The Chicago Sun-Times has a new lease on life, and you can thank Jim Tyree for it.
The paper was sold for just the fourth time in its 60-year history to Tyree and his group of investors, in a deal worth $5 million, while assuming $21 million in liabilities. In order to make the deal work for Tyree (and the bankruptcy court), the unions had to agree to major concessions.
The Sun-Times has been drifting away for years, filing for Chapter 11 last March after seeing ad revenue and circulation plummet – which has been a problem for almost every major newspaper in the country.
But the Sun-Times has been hit the hardest, thanks to several scandals related to the previous ownership of the paper, which was headed by Conrad Black (who went to prison for his role in the scandals.)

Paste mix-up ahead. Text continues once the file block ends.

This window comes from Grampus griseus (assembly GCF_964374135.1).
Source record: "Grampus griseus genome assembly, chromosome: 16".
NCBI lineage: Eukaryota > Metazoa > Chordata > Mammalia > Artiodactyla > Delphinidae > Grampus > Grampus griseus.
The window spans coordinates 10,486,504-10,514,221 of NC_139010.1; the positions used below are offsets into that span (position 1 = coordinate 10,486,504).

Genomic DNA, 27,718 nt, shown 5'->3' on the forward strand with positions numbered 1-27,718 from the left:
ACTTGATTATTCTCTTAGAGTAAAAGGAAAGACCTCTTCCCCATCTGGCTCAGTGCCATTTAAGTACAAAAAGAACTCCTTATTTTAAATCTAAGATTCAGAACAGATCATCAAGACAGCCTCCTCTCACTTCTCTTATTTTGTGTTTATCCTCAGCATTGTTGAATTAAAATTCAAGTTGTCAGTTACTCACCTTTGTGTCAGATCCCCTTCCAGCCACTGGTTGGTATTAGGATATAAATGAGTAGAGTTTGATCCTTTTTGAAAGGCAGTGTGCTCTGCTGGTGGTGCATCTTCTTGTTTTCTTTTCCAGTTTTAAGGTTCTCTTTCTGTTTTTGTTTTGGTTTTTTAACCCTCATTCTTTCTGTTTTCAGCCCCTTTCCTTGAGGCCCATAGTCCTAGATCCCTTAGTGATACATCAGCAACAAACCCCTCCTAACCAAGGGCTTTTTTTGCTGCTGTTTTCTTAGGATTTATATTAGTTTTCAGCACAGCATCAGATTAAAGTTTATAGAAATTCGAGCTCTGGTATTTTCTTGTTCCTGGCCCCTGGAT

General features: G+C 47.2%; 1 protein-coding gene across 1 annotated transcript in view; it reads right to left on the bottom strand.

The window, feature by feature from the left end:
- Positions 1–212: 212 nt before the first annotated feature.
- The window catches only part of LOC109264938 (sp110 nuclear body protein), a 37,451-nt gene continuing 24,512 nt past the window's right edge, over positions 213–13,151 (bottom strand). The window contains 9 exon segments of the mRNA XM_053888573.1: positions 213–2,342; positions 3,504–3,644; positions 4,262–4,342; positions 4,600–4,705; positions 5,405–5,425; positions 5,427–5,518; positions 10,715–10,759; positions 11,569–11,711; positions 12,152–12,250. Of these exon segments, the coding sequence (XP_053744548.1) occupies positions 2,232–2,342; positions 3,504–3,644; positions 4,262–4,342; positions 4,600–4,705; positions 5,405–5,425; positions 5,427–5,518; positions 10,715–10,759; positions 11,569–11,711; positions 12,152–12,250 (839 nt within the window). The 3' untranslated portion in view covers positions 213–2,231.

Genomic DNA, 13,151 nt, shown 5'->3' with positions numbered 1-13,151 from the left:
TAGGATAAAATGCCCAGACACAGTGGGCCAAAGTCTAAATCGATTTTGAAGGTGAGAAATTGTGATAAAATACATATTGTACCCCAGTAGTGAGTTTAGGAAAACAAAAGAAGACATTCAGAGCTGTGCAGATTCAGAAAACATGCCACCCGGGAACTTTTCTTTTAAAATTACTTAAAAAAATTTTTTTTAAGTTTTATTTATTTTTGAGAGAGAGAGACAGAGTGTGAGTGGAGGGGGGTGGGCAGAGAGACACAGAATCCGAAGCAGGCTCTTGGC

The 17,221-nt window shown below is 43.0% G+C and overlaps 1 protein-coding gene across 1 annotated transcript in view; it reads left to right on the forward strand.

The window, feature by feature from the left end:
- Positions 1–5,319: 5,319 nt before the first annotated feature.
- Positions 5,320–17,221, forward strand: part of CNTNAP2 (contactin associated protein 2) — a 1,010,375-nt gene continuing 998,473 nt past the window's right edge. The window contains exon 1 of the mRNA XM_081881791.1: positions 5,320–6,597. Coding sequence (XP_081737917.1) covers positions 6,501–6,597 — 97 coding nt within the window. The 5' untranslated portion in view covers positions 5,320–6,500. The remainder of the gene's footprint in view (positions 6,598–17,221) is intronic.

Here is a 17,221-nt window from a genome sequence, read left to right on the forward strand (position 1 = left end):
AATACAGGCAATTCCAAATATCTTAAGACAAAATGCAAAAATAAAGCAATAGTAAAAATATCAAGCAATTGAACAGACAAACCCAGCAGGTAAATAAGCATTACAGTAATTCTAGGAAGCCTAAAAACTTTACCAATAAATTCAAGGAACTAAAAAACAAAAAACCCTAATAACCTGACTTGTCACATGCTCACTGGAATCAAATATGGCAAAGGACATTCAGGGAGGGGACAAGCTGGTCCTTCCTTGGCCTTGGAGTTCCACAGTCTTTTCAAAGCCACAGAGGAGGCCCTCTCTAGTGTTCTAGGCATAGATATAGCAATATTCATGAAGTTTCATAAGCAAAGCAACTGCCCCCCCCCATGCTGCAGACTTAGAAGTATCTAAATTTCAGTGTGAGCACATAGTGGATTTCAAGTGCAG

Previous owners included Field Communications and News Corp.’s Rupert Murdoch.
The paper’s circulation had steadily dropped since Murdoch bought the paper in the 1980’s and made changes a lot of readers didn’t like. When the paper was sold in 1986 due to FCC cross-ownership rules preventing Murdoch from owning the Sun-Times and WFLD-TV (the acquisition was part of a six-station deal from Metromedia to help launch the Fox network), it was bought by Hollinger international, which was controlled indirectly by Black.
The problems of the Sun-Times are illustrated here in a Think Tank I wrote on April 8, 2007 titled “Let’s Get Into It.”
The paper has made a move to win back readers readers over the past two years by returning its editorial stance to the center and dropping several controversial columnists like Jay Mariotti.